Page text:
The five-year grant is supposed to “strengthen the foundation of public health in the state by supporting a robust assessment of Wisconsin’s multi-layered public health system to evaluate the system-wide structure, including staffing levels, capacity, and workforce well-being.” 

But the recruitment and retention efforts will surely be viewed through the department’s equity prism, including DHS’ Office of Health Equity. The Evers administration was hellbent on launching the office, which serves as a kind of critical race theory indoctrination center for public health. After the Legislature’s Joint Finance Committee cut funding last year for “equity officer” positions in Evers’ bloated, $91 billion budget proposal, Timberlake defiantly declared the agency was going ahead with opening its Office of Health Equity.

“JFC has opted not to move forward with that but we at DHS, with our partners at the Department of Administration … have moved forward with a reorganization anyway. And so we’re very exited to announce the creation of that new office and that new director,” Timberlake said in May 2021. 

Evers’ budget included $145,000 for the health equity office, among some 400 non-fiscal and liberal policy items the Democrat crammed into his hefty biennial budget. As Empower Wisconsin first reported, Evers smashed all previous records for loaded policy measures.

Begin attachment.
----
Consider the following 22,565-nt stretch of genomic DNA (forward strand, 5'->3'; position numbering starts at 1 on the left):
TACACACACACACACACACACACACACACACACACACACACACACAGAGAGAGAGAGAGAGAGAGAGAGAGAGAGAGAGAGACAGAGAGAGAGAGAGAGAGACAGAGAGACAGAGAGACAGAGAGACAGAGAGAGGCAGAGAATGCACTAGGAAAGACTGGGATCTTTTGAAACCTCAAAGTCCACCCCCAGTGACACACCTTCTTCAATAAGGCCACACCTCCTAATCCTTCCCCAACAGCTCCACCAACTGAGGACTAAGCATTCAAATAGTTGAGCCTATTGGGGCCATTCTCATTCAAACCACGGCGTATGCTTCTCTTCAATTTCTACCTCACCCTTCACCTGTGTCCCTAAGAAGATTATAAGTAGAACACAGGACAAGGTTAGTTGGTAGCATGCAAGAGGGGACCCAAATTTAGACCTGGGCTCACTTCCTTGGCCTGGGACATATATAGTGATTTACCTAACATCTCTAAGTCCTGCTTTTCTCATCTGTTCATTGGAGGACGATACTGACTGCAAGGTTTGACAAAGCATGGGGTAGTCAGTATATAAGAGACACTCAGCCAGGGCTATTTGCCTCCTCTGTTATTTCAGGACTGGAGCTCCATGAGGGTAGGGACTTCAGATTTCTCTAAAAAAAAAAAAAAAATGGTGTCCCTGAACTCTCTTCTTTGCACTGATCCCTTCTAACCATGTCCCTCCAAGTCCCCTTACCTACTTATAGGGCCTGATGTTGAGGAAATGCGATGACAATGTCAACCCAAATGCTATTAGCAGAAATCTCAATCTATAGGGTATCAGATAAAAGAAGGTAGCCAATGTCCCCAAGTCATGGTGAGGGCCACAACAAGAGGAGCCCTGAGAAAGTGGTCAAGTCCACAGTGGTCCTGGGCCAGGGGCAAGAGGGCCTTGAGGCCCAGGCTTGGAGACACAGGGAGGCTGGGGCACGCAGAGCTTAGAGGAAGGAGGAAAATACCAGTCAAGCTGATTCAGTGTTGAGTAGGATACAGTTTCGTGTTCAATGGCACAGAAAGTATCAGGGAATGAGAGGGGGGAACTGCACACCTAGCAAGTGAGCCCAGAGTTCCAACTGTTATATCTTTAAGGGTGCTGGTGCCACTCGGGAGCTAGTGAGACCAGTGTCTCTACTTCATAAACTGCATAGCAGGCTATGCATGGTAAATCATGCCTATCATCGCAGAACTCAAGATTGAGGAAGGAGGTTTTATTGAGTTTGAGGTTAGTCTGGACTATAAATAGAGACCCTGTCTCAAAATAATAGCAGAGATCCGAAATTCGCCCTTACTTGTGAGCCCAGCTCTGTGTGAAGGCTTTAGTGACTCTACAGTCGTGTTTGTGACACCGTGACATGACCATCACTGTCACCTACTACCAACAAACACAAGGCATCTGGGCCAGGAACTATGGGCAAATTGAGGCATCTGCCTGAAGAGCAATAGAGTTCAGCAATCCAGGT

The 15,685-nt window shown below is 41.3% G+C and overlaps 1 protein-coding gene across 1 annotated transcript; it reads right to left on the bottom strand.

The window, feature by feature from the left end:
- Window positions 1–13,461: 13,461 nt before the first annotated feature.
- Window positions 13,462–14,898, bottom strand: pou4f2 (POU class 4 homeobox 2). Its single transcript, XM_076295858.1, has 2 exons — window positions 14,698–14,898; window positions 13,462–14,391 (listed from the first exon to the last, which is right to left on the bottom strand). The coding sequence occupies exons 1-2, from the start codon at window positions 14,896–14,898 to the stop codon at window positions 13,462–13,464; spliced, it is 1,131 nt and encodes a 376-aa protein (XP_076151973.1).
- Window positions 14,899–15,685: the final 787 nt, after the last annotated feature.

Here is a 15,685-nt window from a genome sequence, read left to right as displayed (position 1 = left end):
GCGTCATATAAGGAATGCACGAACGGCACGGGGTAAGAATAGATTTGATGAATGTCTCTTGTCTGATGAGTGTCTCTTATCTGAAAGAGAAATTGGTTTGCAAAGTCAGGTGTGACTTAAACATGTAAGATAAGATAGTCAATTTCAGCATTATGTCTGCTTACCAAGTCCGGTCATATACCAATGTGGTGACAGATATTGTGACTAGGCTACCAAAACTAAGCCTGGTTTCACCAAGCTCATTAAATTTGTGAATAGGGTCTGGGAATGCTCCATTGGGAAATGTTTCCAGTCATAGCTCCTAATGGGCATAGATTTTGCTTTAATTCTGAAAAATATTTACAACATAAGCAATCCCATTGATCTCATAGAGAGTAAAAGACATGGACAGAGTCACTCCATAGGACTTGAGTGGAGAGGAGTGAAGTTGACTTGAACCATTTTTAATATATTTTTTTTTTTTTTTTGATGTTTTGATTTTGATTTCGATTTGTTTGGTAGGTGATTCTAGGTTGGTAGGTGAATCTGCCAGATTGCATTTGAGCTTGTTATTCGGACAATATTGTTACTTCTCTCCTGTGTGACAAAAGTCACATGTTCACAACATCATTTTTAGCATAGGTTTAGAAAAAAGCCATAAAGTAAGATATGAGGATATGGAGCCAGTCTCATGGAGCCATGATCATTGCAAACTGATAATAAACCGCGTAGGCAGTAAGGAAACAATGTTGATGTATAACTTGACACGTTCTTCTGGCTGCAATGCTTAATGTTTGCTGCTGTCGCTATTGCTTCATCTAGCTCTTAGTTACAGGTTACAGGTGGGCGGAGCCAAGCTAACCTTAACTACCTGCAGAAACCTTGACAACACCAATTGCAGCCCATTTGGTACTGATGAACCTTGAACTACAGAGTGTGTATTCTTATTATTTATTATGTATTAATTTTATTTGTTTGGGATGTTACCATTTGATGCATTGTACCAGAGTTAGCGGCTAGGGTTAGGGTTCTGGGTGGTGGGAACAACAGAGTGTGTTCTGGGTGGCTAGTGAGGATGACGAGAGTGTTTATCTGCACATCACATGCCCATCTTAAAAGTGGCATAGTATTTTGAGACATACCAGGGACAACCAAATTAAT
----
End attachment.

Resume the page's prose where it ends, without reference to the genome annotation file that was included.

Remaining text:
It’s a continuation of Evers’ woke-first governance. 

In February 2021, Evers announced the members of his Governor’s Advisory Council on Equity and Inclusion, chaired by Dawn Crim, former Secretary-designee of the state Department of Safety and Professional Services. The goal? To develop a “sustainable framework to promote and advance diversity, equity, and inclusion practices across Wisconsin state government.” The liberal initiatives were a priority even as Crim and DSPS were failing to process license applications for healthcare professionals looking to fill critical public health positions. 

A taxpayer-funded Chief Equity Officer position was created in Evers’ budget to “identify opportunities to advance equity in government operations.” About that time, reports surfaced that residents in Wisconsin’s assisted living facilities still hadn’t received their second dose of the COVID-19 vaccine series. 

“Our priority is and always has been building a Wisconsin that works for everyone, and in order to do that, we have to have a state government that reflects the people they serve,” Evers said in announcing his equity and inclusion initiatives.

Expect more of the same waste and divisive politics in the federally funded workforce grant program, slowing down and corrupting what is a critical initiative: filling the healthcare worker shortage.  

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One response to “Evers puts woke policies before public health”

  1. David Krantz Avatar
    David Krantz

    “Our priority is and always has been building a Wisconsin that works for everyone, and in order to do that, we have to have a state government that reflects the people they serve,” Evers said in announcing his equity and inclusion initiatives.”

    He should have stopped at “a Wisconsin that works”.